Last week I participated in Seattle’s Chinatown – International District’s National Night Out event. There was a good turnout, and lots of food. The Fire Department brought in trucks, and excited kids swarmed around them as hoses and ladders and other gear come out. The Police Department also had officers present, and Chief Diaz mingled with the crowd. I conducted a short interactive demo on some self-defense physical skills and using your voice. There were booths with info on recycling, public spaces cleanup, assistance for those affected by the COVID pandemic, and personal safety. The most popular booth by far was the personal safety one, they were giving out safety accessories. Flashlights, whistles, and alarms. These were so popular that people were allowed to choose only ONE device to take home. Most popular device? Personal alarm.
I already have a flashlight (in fact, I have multiple flashlights), and a couple of whistles, but not a personal alarm. So I picked one up to play with. Pretty easy to work, just pull the pin and voila! loudness. At least if you are right next to it. Not so much if you’re a few yards away. Down the block, not really. Its effectiveness is mainly on the person(s) right in arms’ length. You turn it off by re-inserting the pin, which you hopefully you would not have dropped. Or you can pop the battery. It’s plastic, probably not particularly durable, and if you don’t use it for a while you’ll want to check to make sure the battery’s not dead. I spent a few minutes working with it to see if I could operate it with one hand, that was a bit awkward.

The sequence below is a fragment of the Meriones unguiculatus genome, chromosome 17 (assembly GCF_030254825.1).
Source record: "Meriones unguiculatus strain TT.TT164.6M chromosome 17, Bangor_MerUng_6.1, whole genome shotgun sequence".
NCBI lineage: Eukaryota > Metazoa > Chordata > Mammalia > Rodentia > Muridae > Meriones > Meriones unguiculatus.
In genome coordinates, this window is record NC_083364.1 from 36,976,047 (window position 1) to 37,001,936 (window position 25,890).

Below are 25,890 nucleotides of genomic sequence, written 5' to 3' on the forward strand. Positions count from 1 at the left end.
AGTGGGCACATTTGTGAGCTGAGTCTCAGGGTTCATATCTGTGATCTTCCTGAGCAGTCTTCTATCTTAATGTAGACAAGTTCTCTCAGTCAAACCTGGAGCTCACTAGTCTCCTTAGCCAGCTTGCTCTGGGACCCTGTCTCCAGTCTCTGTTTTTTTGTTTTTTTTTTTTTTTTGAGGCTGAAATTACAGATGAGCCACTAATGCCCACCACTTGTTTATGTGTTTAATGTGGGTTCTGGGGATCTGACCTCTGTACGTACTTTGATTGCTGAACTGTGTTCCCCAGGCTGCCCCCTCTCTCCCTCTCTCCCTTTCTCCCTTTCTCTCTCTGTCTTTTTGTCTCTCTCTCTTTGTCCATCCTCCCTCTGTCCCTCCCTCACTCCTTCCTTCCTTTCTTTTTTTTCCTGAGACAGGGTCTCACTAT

Any time you consider carrying a personal safety accessory, please learn how to use it, and practice. Even something so simple as a personal alarm or a whistle can be surprisingly difficult to wrangle when you are under stress. Will you remember which end to pull on this alarm? How strongly do you have to blow to get sound from the whistle? Where’s the flashlight’s on switch? And sometimes, under duress, people even forget what they have in their hands.
At this Night Out event there was a definite emotional undercurrent. You probably have heard, and everyone at the gathering had this on the top of their minds, in the last year and a half Asians in the United States have experienced an increased number of street assaults and hate crimes. Many in the Asian communities are alarmed about not only these assaults, but also that there seems to be little concern from the greater Seattle community. One local activist, Jolene Jang, is organizing allies to be more effective in bringing not only attention but solutions to anti-Asian hate crime. Can you participate? Check out her Facebook group.
I’ve got my fall class schedule up, lots of new offerings for both the six-week course and single-session classes. Some of these classes include de-escalation and bystander intervention. Most people don’t help because they don’t quite know how, and you can get to practice some skills and get more comfortable with the idea of actively creating a safer city. Contact me if you want to know which classes will have more of this content.
As always, stay safe and live life.